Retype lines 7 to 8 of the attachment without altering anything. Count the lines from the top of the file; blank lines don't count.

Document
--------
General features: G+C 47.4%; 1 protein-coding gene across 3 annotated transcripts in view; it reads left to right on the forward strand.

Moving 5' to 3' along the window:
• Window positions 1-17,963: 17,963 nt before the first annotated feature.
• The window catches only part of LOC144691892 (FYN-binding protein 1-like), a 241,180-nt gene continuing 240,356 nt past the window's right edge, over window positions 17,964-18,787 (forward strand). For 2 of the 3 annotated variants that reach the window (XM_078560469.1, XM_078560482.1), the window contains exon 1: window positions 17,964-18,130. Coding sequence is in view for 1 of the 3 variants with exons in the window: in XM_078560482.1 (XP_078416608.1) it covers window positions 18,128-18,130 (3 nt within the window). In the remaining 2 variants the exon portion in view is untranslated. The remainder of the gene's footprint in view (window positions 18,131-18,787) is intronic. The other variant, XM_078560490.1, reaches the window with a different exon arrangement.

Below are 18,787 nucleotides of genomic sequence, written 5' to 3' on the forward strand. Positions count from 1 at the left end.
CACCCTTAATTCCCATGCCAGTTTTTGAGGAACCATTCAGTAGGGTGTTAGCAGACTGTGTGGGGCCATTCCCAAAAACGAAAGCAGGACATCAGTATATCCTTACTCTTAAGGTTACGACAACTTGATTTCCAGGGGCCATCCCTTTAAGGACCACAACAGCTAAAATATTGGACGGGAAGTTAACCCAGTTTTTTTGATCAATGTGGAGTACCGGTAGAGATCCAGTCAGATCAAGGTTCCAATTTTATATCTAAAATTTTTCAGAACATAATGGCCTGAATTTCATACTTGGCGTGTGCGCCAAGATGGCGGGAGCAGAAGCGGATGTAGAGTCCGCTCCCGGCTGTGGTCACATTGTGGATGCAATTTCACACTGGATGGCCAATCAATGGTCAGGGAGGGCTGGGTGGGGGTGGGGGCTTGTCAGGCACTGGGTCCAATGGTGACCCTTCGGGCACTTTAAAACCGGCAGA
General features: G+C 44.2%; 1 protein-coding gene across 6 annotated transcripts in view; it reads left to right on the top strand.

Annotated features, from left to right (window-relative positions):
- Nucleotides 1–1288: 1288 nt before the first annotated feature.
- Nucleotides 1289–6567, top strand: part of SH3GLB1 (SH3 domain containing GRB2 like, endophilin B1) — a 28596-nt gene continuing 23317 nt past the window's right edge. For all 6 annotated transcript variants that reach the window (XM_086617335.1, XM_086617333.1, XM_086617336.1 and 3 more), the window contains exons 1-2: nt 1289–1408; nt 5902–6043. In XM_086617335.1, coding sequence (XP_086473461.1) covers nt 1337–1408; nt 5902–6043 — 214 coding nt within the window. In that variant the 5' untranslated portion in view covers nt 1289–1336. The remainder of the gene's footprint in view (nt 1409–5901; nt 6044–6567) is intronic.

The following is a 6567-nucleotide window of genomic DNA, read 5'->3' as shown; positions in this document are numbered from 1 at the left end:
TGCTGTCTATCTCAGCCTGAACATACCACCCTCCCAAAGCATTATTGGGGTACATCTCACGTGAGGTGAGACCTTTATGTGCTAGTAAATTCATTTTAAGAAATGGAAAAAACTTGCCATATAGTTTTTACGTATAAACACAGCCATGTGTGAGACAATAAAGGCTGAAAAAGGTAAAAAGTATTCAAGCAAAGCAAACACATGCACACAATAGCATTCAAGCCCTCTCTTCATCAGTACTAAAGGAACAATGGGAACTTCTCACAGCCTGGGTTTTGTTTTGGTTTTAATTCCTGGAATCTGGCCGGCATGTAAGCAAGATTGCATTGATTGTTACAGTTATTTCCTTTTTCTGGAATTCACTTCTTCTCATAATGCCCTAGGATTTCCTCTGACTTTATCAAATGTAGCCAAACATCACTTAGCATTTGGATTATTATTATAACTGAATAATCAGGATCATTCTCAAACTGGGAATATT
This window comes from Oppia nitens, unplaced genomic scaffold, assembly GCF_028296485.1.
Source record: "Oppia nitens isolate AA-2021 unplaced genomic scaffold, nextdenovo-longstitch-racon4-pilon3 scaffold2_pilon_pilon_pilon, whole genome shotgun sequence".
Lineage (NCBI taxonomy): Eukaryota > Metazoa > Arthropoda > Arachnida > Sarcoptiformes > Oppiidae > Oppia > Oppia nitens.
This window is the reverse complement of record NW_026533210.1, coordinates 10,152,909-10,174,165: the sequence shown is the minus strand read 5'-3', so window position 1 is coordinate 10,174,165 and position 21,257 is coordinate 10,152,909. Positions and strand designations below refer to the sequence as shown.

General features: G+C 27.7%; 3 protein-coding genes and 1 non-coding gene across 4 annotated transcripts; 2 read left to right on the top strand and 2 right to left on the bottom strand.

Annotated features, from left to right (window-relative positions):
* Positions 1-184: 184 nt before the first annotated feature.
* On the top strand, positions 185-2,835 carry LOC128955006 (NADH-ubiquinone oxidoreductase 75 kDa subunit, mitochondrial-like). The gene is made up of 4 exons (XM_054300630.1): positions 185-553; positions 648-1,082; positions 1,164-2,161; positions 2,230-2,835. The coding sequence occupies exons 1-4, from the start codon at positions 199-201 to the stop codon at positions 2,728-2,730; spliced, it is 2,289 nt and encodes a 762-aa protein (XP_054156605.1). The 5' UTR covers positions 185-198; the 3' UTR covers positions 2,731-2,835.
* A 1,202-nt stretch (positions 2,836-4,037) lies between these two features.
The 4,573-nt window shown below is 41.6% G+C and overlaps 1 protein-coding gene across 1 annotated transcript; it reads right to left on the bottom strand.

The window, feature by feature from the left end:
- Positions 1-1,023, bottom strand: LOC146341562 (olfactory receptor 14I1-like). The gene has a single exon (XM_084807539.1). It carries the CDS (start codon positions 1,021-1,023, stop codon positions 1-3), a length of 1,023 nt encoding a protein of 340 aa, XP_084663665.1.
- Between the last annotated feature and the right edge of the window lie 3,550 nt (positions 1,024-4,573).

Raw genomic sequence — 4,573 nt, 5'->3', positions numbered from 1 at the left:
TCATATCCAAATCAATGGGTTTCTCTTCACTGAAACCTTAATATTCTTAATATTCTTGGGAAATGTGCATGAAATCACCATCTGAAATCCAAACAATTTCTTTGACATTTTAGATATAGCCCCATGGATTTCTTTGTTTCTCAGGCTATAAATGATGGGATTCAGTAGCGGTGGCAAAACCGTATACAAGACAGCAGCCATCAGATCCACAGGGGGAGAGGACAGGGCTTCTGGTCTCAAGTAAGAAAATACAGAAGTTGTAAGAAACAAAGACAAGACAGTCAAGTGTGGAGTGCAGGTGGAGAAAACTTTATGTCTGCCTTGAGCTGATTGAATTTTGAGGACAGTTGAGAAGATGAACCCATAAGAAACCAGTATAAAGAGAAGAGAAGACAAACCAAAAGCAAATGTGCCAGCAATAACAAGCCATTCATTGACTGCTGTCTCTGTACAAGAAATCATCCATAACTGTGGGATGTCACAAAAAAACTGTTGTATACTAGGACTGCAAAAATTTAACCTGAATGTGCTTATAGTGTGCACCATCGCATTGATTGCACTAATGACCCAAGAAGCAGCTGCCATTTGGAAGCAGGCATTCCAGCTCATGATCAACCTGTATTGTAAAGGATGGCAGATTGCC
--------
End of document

General features: G+C 44.2%; 1 protein-coding gene across 6 annotated transcripts in view; it reads left to right on the top strand.

Annotated features, from left to right (window-relative positions):